Specimen Series

The Korean artist Do Ho Suh is known for whimsical re-creations of the places he's lived, including his childhood home and an apartment in Berlin.

Photo: Stove, 2013, Specimen Series: 348 West 22nd Street, New York, NY 10011, USA

Specimen Series

For his latest work, "Specimen Series," Suh looked to his current New York pad.

Photo: Refrigerator, 2013, Specimen Series: 348 West 22nd Street, New York, NY 10011, USA

Specimen Series

Opening next month at the Lehmann Maupin Gallery in Hong Kong, "Specimen" consists of six sculptures that replicate objects in Suh's Flatiron apartment, including a refrigerator and toilet.

Photo: Toilet, 2013, Specimen Series: 348 West 22nd Street, New York, NY 10011, USA

Specimen Series

The works are made of Suh's trademark translucent polyester stretched taut over bent steel bars.

Photo: Bathtub, 2013, Specimen Series: 348 West 22nd Street, New York, NY 10011, USA

Specimen Series

The pieces read like X-ray versions of their real-life counterparts.

Photo: Medicine Cabinet, 2013 from, Specimen Series: 348 West 22nd Street, New York, NY 10011, USA

Specimen Series

Like old memories, they're mere imprints and hazy recollections of things and places from our past.

Photo: Radiator, 2013, Specimen Series: 348 West 22nd Street, New York, NY 10011, USA

Co.Design

Ghost In The Machines: Spirits Move Into An Artist's Dingy NY Apartment

Korean artist Do Ho Suh transforms the stuff of his Manhattan apartment into ephemeral sculptures.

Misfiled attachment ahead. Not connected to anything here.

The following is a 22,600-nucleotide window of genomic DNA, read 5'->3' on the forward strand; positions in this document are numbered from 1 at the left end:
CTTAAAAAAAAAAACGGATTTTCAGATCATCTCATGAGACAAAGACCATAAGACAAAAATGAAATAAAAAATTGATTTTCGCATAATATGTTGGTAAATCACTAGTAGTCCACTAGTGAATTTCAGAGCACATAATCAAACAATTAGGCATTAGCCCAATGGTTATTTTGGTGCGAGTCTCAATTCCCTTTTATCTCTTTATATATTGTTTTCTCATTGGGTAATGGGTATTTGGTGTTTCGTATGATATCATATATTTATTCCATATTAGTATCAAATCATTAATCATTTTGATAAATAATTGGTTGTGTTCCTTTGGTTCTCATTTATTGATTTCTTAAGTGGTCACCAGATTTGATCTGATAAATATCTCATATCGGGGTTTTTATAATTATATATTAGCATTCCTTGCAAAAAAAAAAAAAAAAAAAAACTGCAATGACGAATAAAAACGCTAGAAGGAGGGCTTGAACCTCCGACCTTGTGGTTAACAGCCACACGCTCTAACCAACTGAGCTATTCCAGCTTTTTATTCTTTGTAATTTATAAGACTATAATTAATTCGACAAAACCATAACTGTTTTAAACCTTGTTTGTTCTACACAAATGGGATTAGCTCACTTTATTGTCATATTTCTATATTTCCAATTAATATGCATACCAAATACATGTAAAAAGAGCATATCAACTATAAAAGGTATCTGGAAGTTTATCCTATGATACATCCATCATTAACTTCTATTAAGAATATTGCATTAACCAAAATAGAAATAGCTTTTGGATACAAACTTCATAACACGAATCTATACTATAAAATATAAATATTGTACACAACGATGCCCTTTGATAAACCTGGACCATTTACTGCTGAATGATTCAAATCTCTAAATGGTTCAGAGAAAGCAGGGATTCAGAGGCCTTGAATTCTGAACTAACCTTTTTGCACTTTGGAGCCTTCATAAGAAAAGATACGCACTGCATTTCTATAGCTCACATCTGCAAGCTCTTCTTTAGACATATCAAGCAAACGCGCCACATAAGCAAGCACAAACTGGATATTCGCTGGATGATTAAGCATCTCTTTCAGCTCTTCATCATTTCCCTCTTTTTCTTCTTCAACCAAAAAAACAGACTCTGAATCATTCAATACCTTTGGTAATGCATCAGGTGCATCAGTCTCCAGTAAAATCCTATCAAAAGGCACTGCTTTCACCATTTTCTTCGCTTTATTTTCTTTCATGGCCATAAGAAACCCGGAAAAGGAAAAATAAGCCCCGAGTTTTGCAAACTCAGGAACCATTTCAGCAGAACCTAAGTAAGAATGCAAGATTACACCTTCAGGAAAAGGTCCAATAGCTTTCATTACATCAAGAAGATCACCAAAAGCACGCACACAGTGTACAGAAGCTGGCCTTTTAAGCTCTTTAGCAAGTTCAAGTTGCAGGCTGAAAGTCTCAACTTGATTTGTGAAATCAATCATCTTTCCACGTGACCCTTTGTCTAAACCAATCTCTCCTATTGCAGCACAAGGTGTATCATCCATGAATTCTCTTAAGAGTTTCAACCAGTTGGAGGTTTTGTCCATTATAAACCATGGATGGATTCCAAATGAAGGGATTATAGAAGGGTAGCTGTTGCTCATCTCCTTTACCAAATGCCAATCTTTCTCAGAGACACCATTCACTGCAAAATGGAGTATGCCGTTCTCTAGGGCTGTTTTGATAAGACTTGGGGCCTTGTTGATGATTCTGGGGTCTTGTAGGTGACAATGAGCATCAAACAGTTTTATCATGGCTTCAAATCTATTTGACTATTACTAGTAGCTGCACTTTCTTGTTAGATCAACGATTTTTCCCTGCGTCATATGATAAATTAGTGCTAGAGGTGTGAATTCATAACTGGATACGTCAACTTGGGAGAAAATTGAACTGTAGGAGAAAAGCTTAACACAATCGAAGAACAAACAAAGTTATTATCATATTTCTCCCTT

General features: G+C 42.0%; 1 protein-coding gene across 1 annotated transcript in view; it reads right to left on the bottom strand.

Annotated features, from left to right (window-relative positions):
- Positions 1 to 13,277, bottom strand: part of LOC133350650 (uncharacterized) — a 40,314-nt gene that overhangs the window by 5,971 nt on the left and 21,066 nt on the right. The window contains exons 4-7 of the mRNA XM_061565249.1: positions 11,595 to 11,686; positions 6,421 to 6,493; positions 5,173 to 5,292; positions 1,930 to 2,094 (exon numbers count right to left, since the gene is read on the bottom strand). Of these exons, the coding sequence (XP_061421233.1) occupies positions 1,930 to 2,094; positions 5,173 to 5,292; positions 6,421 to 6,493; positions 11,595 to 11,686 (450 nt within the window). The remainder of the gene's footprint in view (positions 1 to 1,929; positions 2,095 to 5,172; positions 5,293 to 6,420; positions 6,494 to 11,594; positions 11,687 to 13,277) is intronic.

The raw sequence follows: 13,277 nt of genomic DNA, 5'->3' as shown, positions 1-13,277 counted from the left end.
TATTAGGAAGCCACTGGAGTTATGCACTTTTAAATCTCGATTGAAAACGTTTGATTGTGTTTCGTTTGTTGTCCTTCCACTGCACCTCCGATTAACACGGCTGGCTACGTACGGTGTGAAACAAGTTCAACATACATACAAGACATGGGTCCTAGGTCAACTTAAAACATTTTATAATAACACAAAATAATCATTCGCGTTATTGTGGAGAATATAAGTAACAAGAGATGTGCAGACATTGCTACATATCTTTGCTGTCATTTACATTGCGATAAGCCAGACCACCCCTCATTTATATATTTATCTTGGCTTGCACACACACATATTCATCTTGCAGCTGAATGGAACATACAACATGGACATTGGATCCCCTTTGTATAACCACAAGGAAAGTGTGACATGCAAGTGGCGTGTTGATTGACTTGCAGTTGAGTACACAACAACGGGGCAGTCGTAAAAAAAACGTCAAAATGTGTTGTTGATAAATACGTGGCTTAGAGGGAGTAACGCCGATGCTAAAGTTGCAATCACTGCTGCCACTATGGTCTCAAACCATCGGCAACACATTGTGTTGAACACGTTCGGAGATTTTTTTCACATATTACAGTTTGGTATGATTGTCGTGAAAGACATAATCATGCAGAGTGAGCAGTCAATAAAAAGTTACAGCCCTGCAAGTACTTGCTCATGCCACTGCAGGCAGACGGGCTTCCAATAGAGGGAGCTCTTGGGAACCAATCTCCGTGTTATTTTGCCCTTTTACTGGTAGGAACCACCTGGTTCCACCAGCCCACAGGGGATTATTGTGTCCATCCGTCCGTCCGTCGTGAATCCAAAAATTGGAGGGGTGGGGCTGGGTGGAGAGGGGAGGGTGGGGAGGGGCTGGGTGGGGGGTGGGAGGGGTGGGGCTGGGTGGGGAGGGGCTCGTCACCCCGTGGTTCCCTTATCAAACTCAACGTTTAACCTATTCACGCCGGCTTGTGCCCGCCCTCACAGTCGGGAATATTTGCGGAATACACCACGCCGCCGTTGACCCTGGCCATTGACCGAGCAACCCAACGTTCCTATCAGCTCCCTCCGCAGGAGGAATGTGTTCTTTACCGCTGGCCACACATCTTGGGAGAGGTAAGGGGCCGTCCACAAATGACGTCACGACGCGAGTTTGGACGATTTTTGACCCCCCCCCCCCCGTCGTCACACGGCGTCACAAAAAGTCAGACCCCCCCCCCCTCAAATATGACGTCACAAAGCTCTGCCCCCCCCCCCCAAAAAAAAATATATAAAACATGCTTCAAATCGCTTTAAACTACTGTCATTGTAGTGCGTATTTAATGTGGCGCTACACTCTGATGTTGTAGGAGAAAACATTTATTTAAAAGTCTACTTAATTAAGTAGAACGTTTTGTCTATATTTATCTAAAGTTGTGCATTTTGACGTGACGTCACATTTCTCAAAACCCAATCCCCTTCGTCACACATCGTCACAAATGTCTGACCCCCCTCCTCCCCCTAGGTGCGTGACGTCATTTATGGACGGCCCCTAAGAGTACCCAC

It’s in the great tradition of starving artists that not-so-struggling artist Do Ho Suh presents his new exhibition, Specimen Series. Where van Gogh turned his curious gaze inward in his tiny Arles chambre, Suh's first solo exhibition consists of six new sculptures that re-create the trappings of his former Manhattan apartment.

A refrigerator, bathtub, and medicine cabinet are among the full-size replicas Suh has crafted for the Lehmann Maupin Gallery in Hong Kong. As in his previous work, the pieces stand out for their not-quite-there ephemerality.

The Seoul-born, New York-based artist has become known for his dollhouse-like installations, neatly rendered in translucent polyester fabric. In them, the material was stretched taut to stand in for the flat wall planes of Suh’s childhood home, and later, his apartments in Berlin and New York. With Specimen Series, he addresses the poetics of urban domestic life anew.

In Suh’s hands, the hardy, weathered articles of New York apartments are transformed into light, contemplative objects, similar to van Gogh’s wood bed frame or Morandi’s tea cups. The virtual fixtures are isolated from their context, thereby enhancing the innate sculptural qualities of, say, a radiator or commode. Stiffened by bent-iron rods, Suh’s trademark polyester reveals the layers of drawers and compartments hiding just beneath the surface of your average household appliance.

The sculptures have a ghost-like presence (their melancholic blue hue recalls the film version of Casper the Friendly Ghost) that straddles reality and virtual space. These are objects translated from one medium to another, literally displaced--something that Suh has described as “the difference between my mother tongue and foreign tongue.”

Specimen Series will open at the Lehmann Maupin, Hong Kong, on November 14 and will run through January 25.

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